To create a model of vehicle movement, we will distinguish a description of the behavior of individual participants (vehicle–driver) and a description of the dynamics of the location of all vehicles in the analyzed region. We describe the changes in the position of the vehicle in the intersection using the cellular automata method and Nagel and Schreckenberg’s model (NaSch, v. [30]) described in the Section 1.3. This is a proven method that allows testing the impact of changes in driver behavior on vehicle flow parameters. However, in the description of the dynamics of traffic at the intersection, three elements can be distinguished, the specification of which is important for aspects of interest to us. Those are:
Identifying road elements boils down to the rules of right-hand traffic. This means that priority is given to the one on the main road when meeting at the intersection of two vehicles, i.e., the one who sees the second vehicle on its left (priority of the road on the right-hand side). This objective determination is transformed by decision makers. It is known that the main reasons for perturbation in the stream of vehicles are driving behaviors that do not comply with traffic rules (v. [16,31]). Earlier studies by Mesterson-Gibbons [32] have found various quantifications of driver behavior; however, two categories of drivers have been adopted for the purposes of this study. By convention, they are those who follow the rules of the road (CO drivers) and those who do not comply with them (DE drivers). With the approach used to analyze the phenomenon, the proportions of the types of drivers present in the population in the analyzed area are significant.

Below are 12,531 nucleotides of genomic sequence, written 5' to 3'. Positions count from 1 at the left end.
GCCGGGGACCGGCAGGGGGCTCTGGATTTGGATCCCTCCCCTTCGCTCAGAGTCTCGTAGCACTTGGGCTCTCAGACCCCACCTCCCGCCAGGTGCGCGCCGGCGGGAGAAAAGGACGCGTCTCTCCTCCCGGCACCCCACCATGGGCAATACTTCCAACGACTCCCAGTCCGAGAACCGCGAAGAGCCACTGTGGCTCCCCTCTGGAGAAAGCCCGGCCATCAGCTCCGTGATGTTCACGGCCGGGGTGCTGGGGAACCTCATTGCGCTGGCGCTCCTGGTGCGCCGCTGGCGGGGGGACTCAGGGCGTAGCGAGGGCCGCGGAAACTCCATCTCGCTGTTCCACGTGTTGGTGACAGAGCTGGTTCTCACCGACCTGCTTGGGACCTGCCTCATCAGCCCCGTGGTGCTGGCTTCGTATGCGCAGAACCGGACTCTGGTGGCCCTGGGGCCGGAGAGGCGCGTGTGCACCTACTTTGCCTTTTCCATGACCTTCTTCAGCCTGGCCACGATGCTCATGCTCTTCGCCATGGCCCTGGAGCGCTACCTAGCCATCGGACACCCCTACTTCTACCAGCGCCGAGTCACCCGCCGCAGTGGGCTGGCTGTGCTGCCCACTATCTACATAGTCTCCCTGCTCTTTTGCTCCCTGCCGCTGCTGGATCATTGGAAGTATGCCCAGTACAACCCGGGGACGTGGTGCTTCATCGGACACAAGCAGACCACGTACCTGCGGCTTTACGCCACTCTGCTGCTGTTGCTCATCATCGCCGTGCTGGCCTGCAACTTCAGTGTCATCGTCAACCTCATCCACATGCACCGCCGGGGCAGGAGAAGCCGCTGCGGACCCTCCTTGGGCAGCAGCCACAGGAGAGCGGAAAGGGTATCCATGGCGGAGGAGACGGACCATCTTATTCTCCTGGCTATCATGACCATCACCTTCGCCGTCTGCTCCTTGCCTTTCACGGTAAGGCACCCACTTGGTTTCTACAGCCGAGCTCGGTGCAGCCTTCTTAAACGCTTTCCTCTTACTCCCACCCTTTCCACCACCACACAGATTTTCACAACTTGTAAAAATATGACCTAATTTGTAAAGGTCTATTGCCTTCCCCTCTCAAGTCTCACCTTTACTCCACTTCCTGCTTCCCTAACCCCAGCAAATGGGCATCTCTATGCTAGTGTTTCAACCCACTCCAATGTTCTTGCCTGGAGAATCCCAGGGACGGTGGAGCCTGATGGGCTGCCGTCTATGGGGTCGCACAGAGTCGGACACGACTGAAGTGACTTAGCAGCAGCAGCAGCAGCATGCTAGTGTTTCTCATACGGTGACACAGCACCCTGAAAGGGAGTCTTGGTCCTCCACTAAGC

Determining the behavior of drivers is based on the fact that at each meeting, before the settlement of traffic in the next step (nearest second), the type of driver is identified, and, on this basis, his decision is determined, which translates into vehicle behavior. There are several ways to identify the types of individual drivers in the considerations. In the models selected for detailed analysis, the method of determining the driver’s behavior is different and depends on the assumptions made earlier in relation to the rules functioning in everyday life.
Priority assignment at the intersection results from setting their priorities based on the types described above and assigned to drivers. Costs (in units of increasing or decreasing speed) related to strategies adopted by drivers are determined. Depending on the adopted model, the payout values are different.